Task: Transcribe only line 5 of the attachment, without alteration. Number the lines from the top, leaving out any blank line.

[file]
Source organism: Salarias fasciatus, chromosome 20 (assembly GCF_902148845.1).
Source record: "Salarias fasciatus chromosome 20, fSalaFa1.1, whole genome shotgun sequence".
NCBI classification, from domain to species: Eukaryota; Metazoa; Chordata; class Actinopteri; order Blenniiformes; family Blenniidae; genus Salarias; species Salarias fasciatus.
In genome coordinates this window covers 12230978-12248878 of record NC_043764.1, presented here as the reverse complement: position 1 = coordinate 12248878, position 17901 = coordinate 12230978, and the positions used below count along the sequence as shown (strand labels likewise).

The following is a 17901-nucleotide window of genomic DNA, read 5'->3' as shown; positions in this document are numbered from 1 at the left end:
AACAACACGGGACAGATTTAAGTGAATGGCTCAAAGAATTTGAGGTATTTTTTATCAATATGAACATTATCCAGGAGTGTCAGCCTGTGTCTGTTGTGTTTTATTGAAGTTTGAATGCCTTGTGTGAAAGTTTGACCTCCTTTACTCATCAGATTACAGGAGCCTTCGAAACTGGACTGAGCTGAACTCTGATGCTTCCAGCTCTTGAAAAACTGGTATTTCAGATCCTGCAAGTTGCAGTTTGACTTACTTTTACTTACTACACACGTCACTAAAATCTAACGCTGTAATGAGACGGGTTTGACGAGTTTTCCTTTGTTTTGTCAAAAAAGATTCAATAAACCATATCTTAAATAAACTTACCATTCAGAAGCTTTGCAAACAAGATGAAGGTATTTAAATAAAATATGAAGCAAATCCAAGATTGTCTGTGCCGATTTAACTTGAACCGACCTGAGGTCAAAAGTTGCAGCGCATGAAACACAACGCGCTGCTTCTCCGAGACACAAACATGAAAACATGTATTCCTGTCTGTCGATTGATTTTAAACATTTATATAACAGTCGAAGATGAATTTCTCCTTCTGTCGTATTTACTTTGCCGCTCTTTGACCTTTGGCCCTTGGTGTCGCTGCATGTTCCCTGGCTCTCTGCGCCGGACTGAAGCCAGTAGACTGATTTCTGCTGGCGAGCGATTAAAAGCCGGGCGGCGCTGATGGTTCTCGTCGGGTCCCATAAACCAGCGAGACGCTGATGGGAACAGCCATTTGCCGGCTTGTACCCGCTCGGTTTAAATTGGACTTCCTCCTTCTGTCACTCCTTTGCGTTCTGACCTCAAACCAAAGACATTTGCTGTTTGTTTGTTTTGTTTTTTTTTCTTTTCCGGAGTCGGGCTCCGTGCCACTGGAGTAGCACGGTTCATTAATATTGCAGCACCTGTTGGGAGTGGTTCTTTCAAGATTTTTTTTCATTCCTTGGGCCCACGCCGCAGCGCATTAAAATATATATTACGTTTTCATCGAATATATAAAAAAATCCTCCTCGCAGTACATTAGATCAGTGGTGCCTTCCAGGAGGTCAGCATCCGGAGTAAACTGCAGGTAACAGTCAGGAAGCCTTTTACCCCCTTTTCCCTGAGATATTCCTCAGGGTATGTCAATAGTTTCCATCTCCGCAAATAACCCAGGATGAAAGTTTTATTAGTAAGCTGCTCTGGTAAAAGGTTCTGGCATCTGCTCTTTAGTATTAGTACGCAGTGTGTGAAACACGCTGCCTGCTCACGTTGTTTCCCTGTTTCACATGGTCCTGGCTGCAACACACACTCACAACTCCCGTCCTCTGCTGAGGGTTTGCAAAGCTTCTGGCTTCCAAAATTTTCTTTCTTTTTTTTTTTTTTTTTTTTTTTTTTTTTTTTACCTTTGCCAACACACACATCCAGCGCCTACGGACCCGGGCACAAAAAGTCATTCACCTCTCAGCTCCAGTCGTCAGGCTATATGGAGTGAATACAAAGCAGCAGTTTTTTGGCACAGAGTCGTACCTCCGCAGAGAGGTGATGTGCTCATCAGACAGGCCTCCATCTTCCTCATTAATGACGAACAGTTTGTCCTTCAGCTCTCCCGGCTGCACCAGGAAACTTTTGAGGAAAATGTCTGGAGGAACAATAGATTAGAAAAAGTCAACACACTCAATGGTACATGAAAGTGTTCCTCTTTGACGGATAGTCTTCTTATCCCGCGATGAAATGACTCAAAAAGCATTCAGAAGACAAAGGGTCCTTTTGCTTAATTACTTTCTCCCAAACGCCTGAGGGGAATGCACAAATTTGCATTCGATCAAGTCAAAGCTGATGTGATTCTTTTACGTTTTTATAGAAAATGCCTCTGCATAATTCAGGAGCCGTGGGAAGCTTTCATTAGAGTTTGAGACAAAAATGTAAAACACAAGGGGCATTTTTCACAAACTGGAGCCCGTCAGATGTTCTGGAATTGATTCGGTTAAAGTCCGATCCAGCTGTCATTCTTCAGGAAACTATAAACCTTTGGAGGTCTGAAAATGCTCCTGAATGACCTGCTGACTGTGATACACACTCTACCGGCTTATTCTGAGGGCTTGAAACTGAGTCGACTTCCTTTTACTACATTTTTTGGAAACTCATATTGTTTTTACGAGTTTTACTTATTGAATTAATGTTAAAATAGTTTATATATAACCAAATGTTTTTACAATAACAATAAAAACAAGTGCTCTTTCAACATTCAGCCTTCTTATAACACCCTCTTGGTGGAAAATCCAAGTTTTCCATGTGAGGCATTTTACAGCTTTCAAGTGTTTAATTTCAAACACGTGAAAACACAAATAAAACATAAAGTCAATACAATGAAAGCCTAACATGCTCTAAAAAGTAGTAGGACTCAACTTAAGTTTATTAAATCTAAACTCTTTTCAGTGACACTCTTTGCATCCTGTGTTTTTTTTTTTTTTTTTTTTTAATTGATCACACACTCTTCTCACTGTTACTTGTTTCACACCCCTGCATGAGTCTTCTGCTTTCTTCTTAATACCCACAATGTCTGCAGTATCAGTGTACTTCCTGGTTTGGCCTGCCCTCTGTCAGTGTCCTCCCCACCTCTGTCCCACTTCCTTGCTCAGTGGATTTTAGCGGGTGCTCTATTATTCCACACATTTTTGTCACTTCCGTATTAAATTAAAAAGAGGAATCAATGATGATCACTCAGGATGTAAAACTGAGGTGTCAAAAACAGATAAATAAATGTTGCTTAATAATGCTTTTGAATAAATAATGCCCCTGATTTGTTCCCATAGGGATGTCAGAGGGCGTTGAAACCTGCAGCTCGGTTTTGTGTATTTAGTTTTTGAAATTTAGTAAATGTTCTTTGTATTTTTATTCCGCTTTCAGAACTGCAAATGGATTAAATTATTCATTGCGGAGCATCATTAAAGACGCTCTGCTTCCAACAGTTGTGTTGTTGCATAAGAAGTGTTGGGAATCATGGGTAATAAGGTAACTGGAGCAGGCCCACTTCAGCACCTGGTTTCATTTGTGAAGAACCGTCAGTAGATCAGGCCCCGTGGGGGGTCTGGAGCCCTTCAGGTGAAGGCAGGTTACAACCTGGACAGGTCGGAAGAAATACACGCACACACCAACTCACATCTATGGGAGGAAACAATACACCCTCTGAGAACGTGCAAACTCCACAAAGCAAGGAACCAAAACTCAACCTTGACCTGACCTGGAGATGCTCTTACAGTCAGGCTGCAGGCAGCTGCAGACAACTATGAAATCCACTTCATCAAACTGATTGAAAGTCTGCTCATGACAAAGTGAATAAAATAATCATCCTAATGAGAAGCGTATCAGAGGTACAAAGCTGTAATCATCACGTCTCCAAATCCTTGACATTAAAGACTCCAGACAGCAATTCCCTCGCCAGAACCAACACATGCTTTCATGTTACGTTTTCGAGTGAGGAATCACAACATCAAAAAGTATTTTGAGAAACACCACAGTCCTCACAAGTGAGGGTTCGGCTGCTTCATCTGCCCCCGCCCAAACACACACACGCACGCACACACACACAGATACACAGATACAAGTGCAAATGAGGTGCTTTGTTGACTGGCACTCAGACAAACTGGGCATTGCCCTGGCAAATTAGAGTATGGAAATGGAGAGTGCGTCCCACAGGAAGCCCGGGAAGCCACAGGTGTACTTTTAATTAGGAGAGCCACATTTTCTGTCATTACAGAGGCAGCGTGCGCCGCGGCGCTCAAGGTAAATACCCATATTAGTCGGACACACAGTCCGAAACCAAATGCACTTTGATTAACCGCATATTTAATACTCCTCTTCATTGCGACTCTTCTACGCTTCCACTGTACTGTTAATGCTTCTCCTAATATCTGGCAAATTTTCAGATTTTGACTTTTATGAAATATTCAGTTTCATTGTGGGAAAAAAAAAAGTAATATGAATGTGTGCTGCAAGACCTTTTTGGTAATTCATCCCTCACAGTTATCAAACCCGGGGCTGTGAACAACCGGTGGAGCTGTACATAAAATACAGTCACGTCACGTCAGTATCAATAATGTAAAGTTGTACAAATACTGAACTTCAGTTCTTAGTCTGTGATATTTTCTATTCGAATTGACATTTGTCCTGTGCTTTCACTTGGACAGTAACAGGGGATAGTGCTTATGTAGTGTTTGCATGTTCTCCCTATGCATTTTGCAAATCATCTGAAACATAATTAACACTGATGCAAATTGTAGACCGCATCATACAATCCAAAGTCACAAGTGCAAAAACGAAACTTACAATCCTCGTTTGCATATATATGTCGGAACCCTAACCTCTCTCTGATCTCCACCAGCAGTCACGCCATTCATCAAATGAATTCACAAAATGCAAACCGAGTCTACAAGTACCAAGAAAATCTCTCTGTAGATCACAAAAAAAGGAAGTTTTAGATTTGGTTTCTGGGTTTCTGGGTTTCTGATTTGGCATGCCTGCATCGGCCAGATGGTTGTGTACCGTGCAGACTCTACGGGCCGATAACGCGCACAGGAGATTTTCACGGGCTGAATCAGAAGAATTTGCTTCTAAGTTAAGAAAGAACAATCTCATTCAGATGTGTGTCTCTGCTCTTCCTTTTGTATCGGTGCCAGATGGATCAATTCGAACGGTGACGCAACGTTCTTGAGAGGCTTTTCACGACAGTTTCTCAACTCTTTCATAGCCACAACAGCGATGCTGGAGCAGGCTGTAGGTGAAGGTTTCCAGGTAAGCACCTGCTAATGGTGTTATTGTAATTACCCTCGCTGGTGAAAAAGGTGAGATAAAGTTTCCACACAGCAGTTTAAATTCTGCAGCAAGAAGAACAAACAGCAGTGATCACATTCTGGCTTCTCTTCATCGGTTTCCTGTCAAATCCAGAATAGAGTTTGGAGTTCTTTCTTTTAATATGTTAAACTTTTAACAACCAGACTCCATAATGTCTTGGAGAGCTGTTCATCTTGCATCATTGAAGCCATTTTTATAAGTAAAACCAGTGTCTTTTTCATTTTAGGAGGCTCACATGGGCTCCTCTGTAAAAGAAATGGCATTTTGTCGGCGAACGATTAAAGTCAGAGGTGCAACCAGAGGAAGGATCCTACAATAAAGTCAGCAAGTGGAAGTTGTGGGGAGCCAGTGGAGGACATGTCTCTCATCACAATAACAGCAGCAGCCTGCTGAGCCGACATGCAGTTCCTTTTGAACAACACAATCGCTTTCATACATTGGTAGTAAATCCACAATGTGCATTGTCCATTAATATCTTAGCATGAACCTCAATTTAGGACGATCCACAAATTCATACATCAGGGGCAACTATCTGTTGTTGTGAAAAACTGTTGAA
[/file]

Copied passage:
The following is a 17901-nucleotide window of genomic DNA, read 5'->3' as shown; positions in this document are numbered from 1 at the left end: